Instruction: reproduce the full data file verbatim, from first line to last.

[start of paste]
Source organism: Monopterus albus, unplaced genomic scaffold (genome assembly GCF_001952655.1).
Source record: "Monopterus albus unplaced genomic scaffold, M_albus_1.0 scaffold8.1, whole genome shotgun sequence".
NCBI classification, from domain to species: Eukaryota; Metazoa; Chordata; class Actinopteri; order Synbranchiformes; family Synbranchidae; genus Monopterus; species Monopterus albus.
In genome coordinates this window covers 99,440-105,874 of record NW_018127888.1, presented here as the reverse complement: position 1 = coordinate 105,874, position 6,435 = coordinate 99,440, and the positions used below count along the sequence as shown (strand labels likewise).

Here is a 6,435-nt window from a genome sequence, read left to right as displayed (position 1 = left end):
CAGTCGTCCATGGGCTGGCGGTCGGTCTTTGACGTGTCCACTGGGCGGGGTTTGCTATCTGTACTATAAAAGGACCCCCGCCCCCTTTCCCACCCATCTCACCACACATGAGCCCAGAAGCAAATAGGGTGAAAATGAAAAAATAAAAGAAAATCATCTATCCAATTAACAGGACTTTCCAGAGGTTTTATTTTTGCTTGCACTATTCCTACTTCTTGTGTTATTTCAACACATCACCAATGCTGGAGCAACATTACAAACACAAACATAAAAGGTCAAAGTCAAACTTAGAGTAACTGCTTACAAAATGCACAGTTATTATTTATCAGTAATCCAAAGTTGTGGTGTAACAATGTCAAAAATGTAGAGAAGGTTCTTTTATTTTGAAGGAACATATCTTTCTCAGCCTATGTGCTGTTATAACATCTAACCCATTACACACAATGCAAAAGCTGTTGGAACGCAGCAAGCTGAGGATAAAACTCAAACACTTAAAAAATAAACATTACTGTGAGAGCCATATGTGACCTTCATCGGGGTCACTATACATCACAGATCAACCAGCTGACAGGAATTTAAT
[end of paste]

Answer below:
Source organism: Monopterus albus, unplaced genomic scaffold (genome assembly GCF_001952655.1).
Source record: "Monopterus albus unplaced genomic scaffold, M_albus_1.0 scaffold8.1, whole genome shotgun sequence".
NCBI classification, from domain to species: Eukaryota; Metazoa; Chordata; class Actinopteri; order Synbranchiformes; family Synbranchidae; genus Monopterus; species Monopterus albus.
In genome coordinates this window covers 99,440-105,874 of record NW_018127888.1, presented here as the reverse complement: position 1 = coordinate 105,874, position 6,435 = coordinate 99,440, and the positions used below count along the sequence as shown (strand labels likewise).

Here is a 6,435-nt window from a genome sequence, read left to right as displayed (position 1 = left end):
CAGTCGTCCATGGGCTGGCGGTCGGTCTTTGACGTGTCCACTGGGCGGGGTTTGCTATCTGTACTATAAAAGGACCCCCGCCCCCTTTCCCACCCATCTCACCACACATGAGCCCAGAAGCAAATAGGGTGAAAATGAAAAAATAAAAGAAAATCATCTATCCAATTAACAGGACTTTCCAGAGGTTTTATTTTTGCTTGCACTATTCCTACTTCTTGTGTTATTTCAACACATCACCAATGCTGGAGCAACATTACAAACACAAACATAAAAGGTCAAAGTCAAACTTAGAGTAACTGCTTACAAAATGCACAGTTATTATTTATCAGTAATCCAAAGTTGTGGTGTAACAATGTCAAAAATGTAGAGAAGGTTCTTTTATTTTGAAGGAACATATCTTTCTCAGCCTATGTGCTGTTATAACATCTAACCCATTACACACAATGCAAAAGCTGTTGGAACGCAGCAAGCTGAGGATAAAACTCAAACACTTAAAAAATAAACATTACTGTGAGAGCCATATGTGACCTTCATCGGGGTCACTATACATCACAGATCAACCAGCTGACAGGAATTTAAT